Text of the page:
Can a person really be faultless? According to Albert Camus, the answer is no, but that is okay.
The Fall is perhaps Camus’ most enigmatic novel. It tells the story of Jean-Baptiste Clamence, a judge residing in Amsterdam. He tells his story through a series of monologues directed at a stranger — that is, the reader — starting from a seedy sailor’s bar in Amsterdam, called “Mexico City.” At first, he is the perfect and blameless character: he was a respected Parisian lawyer, he is a champion of noble causes, and overall, he can be said to be a good man. However, as the novel progresses, his blemishes slowly appear, one by one.
In the end, we see Jean-Baptiste Clamence, a totally different human being, admitting his errors and mistakes, but he argues that he cannot be held culpable for them, because other people are not flawless and without blemish either.
Clocking in just under 150 pages, The Fall is one of the densest novels I have ever read. This is a philosophical novel: the narrative’s goal is not to describe a particular sequence of events forming a coherent whole. Rather, its goal is to explore and flesh out a certain philosophy or idea to the reader. In this case, this novel explores the themes of innocence, non-existence, and truth.
One feature that I especially liked was the fact that this novel is written from the perspective of the second person, yet used a first person present tense. In this way, the reader becomes a character in the novel, and Jean-Baptiste Clamence is directly speaking to the reader. I believe that this was rather a neat trick in Camus’ part: this way, the reader cannot be an innocent and detached bystander. Instead, the reader is forced into the discussion, and has no choice but to personally reflect on the issues at hand.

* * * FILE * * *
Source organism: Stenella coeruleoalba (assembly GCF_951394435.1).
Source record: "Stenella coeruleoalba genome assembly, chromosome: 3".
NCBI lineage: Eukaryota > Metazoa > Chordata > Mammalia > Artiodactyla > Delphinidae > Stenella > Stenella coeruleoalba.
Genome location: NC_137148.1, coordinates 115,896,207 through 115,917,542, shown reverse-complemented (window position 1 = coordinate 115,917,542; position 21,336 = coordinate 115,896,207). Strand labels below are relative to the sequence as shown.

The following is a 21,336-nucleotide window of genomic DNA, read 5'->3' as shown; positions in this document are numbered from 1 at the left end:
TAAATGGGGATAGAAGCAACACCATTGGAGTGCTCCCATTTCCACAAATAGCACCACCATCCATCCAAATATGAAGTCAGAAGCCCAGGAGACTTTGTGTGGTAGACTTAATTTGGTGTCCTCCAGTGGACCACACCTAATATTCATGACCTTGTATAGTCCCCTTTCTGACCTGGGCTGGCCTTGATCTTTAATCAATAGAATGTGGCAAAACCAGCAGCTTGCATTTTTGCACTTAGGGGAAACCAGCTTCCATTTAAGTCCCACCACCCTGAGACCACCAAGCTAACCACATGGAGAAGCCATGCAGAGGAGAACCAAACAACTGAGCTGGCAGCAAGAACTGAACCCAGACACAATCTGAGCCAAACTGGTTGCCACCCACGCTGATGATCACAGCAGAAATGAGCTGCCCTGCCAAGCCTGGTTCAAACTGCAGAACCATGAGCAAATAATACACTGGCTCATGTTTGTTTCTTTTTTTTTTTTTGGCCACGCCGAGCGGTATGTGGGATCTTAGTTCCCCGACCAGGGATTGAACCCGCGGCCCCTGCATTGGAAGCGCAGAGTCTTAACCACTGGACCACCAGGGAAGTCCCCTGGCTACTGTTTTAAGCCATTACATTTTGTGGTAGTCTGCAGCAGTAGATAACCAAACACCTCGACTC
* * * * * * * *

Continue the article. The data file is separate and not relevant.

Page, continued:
Another feature of The Fall that I found ingenious has something to do with its symbolism. It is set in Amsterdam, which is a city below sea level. Amsterdam also has the geographic feature of having concentric canals that radiate from the city center. Now, given these facts, it is the perfect geographic imagery to provide the setting of this story. After all, if one will write a novel about a man, who originally was installed in a social pedestal as an accomplished Parisian lawyer, but who fell into disgrace and descended into the deepest depths of Hell, then what better city to symbolize his location than the dead center of Amsterdam? The setting thus is a physical and metaphorical illustration of Jean-Baptiste Clamence’s fall from the elevated society of Paris, to where he is right now.
I have to admit, that as much as the novel is short and concise, this is also one of the most complex, and I do not profess total understanding of the material. However, beneath the thick shell, I can see a glimpse of genius here, that I agree with the philosopher Jean-Paul Sartre’s description of The Fall as “perhaps the most beautiful and the least understood” of Camus’ books. Because seriously, it takes a genius to explore a philosophical thesis such as existentialism in less than 150 pages.
In short, The Fall is something I recommend for people who are up for a literary challenge. This is not a simple airport novel. This is not a page turner. The Fall will engage you, and will make you think even after you finish reading the last sentence. It is a brilliant study on the human condition. I give it 4 out of 5 stars.Powered by Sidelines